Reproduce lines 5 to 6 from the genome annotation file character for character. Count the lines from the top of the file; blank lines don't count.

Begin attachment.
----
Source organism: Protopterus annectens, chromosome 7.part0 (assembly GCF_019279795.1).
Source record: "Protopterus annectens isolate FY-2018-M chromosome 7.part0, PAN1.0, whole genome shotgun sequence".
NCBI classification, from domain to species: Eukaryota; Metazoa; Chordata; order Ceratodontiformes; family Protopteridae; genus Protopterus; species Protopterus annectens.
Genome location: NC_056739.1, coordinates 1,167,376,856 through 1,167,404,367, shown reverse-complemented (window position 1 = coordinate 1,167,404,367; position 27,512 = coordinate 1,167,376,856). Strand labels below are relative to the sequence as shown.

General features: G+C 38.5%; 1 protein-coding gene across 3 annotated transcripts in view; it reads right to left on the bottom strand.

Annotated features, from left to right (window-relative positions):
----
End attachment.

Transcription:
General features: G+C 38.5%; 1 protein-coding gene across 3 annotated transcripts in view; it reads right to left on the bottom strand.

Annotated features, from left to right (window-relative positions):